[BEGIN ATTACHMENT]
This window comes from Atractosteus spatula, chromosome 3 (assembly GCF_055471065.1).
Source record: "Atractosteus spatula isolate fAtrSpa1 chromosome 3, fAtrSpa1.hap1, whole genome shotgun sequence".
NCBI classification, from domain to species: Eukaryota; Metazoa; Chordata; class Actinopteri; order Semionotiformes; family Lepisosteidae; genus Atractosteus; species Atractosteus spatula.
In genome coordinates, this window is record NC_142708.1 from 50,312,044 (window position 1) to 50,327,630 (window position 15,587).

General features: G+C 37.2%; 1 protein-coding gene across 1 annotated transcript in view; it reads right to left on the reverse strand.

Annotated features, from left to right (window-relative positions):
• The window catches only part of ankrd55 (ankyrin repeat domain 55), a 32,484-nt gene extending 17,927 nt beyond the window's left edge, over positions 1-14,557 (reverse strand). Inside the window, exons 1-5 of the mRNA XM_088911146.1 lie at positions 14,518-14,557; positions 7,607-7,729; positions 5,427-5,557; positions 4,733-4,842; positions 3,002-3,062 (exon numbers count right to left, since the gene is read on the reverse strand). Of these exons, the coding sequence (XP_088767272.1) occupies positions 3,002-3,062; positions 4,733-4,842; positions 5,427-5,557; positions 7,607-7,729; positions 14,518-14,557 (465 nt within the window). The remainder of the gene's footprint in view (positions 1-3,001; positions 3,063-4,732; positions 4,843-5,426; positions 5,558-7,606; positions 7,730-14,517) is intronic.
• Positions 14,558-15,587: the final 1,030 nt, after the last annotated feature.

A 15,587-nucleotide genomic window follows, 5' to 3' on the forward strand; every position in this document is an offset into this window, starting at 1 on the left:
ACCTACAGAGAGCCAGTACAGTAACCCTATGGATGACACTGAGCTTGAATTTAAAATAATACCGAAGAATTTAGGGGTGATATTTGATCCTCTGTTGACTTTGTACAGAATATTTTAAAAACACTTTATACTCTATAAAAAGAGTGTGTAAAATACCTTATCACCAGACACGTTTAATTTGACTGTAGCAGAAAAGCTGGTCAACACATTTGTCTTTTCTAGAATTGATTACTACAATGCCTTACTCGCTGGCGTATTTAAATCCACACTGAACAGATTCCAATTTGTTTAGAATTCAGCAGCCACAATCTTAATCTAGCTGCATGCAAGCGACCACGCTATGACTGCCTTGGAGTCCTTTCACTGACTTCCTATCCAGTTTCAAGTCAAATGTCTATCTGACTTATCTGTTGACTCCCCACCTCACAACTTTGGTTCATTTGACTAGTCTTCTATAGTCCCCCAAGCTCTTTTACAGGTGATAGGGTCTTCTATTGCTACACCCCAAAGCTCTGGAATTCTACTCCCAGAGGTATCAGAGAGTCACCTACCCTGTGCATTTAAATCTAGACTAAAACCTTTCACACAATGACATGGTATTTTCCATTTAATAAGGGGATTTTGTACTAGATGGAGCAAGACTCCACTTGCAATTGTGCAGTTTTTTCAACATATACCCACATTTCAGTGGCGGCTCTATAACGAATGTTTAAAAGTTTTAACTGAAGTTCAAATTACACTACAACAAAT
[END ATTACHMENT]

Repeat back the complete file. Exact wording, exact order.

This window comes from Atractosteus spatula, chromosome 3 (assembly GCF_055471065.1).
Source record: "Atractosteus spatula isolate fAtrSpa1 chromosome 3, fAtrSpa1.hap1, whole genome shotgun sequence".
NCBI classification, from domain to species: Eukaryota; Metazoa; Chordata; class Actinopteri; order Semionotiformes; family Lepisosteidae; genus Atractosteus; species Atractosteus spatula.
In genome coordinates, this window is record NC_142708.1 from 50,312,044 (window position 1) to 50,327,630 (window position 15,587).

General features: G+C 37.2%; 1 protein-coding gene across 1 annotated transcript in view; it reads right to left on the reverse strand.

Annotated features, from left to right (window-relative positions):
• The window catches only part of ankrd55 (ankyrin repeat domain 55), a 32,484-nt gene extending 17,927 nt beyond the window's left edge, over positions 1-14,557 (reverse strand). Inside the window, exons 1-5 of the mRNA XM_088911146.1 lie at positions 14,518-14,557; positions 7,607-7,729; positions 5,427-5,557; positions 4,733-4,842; positions 3,002-3,062 (exon numbers count right to left, since the gene is read on the reverse strand). Of these exons, the coding sequence (XP_088767272.1) occupies positions 3,002-3,062; positions 4,733-4,842; positions 5,427-5,557; positions 7,607-7,729; positions 14,518-14,557 (465 nt within the window). The remainder of the gene's footprint in view (positions 1-3,001; positions 3,063-4,732; positions 4,843-5,426; positions 5,558-7,606; positions 7,730-14,517) is intronic.
• Positions 14,558-15,587: the final 1,030 nt, after the last annotated feature.

A 15,587-nucleotide genomic window follows, 5' to 3' on the forward strand; every position in this document is an offset into this window, starting at 1 on the left:
ACCTACAGAGAGCCAGTACAGTAACCCTATGGATGACACTGAGCTTGAATTTAAAATAATACCGAAGAATTTAGGGGTGATATTTGATCCTCTGTTGACTTTGTACAGAATATTTTAAAAACACTTTATACTCTATAAAAAGAGTGTGTAAAATACCTTATCACCAGACACGTTTAATTTGACTGTAGCAGAAAAGCTGGTCAACACATTTGTCTTTTCTAGAATTGATTACTACAATGCCTTACTCGCTGGCGTATTTAAATCCACACTGAACAGATTCCAATTTGTTTAGAATTCAGCAGCCACAATCTTAATCTAGCTGCATGCAAGCGACCACGCTATGACTGCCTTGGAGTCCTTTCACTGACTTCCTATCCAGTTTCAAGTCAAATGTCTATCTGACTTATCTGTTGACTCCCCACCTCACAACTTTGGTTCATTTGACTAGTCTTCTATAGTCCCCCAAGCTCTTTTACAGGTGATAGGGTCTTCTATTGCTACACCCCAAAGCTCTGGAATTCTACTCCCAGAGGTATCAGAGAGTCACCTACCCTGTGCATTTAAATCTAGACTAAAACCTTTCACACAATGACATGGTATTTTCCATTTAATAAGGGGATTTTGTACTAGATGGAGCAAGACTCCACTTGCAATTGTGCAGTTTTTTCAACATATACCCACATTTCAGTGGCGGCTCTATAACGAATGTTTAAAAGTTTTAACTGAAGTTCAAATTACACTACAACAAAT